The world will feel different in 2100, when average temperatures will have risen by several degrees. Every kind of landscape that humans inhabit will be affected: urban, suburban, rural; mountains, plains, coasts. More of the developing world will acquire life-changing modern comforts. “You’ll have near-universal saturation of air-conditioning” in warm climes by 2100, says economist Lucas Davis of the University of California, Berkeley. By powering those devices, though, we’ll be contributing to global warming. If we can’t find ways to turn down the heat, we’ll find ways to adapt to it.


Torrential hurricanes, devastating droughts, crippling ice storms, and raging heat waves, all are extreme weather phenomena that can claim lives and cause untold damage. Climate change influences severe weather by causing longer droughts and higher temperatures in some regions and more intense deluges in others, say climate experts. Among the most vulnerable are communities in exposed mountain and coastal regions. In those settings worldwide, citizens are adjusting to new weather realities by strengthening warning, shelter, and protection systems.


Climate change isn’t just bad for the planet’s health—it’s bad for people’s too. Effects will vary by age, gender, geography, and socioeconomic status—and so will remedies. A recent international study in the Lancet says that many more people will be exposed to extreme weather events over the next century than previously thought—“a potentially catastrophic risk to human health” that could undo 50 years of global health gains.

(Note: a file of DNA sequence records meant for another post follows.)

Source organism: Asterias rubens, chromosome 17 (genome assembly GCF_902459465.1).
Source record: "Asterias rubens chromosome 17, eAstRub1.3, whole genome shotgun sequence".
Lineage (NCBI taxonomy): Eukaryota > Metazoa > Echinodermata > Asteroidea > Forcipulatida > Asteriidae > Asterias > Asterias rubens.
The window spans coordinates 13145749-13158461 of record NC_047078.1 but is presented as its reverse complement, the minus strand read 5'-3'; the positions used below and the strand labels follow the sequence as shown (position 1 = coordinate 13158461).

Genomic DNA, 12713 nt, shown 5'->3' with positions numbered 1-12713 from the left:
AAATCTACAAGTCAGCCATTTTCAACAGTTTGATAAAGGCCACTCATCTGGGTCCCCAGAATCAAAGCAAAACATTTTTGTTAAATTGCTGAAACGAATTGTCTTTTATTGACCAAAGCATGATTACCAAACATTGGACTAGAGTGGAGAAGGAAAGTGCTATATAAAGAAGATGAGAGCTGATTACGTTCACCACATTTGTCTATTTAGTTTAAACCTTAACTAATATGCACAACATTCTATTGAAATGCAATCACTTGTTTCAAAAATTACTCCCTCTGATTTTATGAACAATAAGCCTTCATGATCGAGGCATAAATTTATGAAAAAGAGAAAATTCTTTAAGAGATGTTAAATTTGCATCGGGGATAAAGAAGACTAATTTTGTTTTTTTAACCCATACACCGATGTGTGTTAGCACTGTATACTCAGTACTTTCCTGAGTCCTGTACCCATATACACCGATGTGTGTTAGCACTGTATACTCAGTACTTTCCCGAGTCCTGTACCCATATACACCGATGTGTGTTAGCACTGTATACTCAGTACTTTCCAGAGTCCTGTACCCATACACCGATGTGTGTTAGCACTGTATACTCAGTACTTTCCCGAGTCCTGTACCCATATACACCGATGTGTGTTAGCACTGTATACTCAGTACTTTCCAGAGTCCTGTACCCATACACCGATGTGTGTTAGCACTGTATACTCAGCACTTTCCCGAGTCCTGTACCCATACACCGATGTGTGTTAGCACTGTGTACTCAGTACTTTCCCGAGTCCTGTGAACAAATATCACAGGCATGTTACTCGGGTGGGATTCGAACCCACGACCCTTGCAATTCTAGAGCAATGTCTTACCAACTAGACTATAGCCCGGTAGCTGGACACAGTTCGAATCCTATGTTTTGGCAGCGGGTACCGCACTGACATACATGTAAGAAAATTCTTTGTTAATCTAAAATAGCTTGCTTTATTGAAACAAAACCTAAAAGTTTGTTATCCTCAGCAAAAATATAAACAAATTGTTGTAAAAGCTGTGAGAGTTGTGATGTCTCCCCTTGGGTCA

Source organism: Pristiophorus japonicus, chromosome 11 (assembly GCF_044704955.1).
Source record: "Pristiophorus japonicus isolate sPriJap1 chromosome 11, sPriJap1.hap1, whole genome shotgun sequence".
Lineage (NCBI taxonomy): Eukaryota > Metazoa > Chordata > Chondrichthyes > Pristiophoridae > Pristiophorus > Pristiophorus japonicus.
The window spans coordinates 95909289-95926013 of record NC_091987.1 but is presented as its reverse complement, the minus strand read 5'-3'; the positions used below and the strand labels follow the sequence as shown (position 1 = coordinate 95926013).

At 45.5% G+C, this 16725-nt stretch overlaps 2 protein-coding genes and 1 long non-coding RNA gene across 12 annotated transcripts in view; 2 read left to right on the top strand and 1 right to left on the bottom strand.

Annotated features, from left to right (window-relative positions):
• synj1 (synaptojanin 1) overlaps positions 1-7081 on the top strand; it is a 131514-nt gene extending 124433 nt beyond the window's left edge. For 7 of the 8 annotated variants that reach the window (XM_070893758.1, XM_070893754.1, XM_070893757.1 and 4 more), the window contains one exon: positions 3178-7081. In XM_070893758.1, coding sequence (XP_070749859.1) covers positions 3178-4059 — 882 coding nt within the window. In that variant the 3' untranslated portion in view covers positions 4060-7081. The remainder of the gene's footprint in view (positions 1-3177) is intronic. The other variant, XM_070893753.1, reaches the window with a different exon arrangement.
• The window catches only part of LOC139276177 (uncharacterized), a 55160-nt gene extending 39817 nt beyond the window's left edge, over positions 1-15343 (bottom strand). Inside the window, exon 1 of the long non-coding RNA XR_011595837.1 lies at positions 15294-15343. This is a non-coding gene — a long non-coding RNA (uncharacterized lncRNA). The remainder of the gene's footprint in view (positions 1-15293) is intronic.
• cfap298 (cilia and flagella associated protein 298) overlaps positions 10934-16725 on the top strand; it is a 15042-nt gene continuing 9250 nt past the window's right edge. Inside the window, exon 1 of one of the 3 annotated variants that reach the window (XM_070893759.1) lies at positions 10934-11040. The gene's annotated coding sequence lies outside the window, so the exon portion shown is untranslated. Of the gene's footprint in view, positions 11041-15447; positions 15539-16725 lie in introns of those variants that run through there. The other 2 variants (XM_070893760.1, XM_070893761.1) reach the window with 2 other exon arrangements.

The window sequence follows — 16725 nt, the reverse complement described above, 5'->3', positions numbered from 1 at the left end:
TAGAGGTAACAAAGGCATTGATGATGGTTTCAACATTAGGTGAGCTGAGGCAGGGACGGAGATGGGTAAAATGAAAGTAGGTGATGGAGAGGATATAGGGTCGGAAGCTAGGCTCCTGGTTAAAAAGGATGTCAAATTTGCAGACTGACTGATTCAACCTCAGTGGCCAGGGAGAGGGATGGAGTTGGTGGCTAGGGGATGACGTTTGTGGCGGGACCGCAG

Solutions are in the works. In flood-prone Benin, national health insurance has been expanded to cover diseases likeliest to increase as the world warms and sea levels rise. In the steamy Philippines, programs are helping low-income residents manage weather-related risks with loans, hygiene education, and waste and water control. Meanwhile public health experts everywhere are calling for new measures to help people stay healthy despite floods, droughts, and heat waves.

Will Stone Mills Be Affected?

No place on earth will be un-affected by climate change, however, it is suspected that some areas of the world will be affected greater than others.  It is important to note that although impacts may be local, the cause of those impacts could be from activities occurring hundreds or thousands of kilometers away.  For this reason, all persons must be cognizant of their activities and whether we are helping or worsening climate change.

Locally, the municipality is obviously aware of the situation and appreciates there will be impacts on the day to day operations of the municipality.  At this time, there has been no comprehensive brain-storming completed to fully understand the impacts of climate change or how the municipality plans to mitigate these impacts, assuming of course that, mitigation processes are possible.

City of Kingston Council - Climate Change Emergency

Council for the City of Kingston declares a climate emergency.  Read the article published in the Kingston Whig Standard.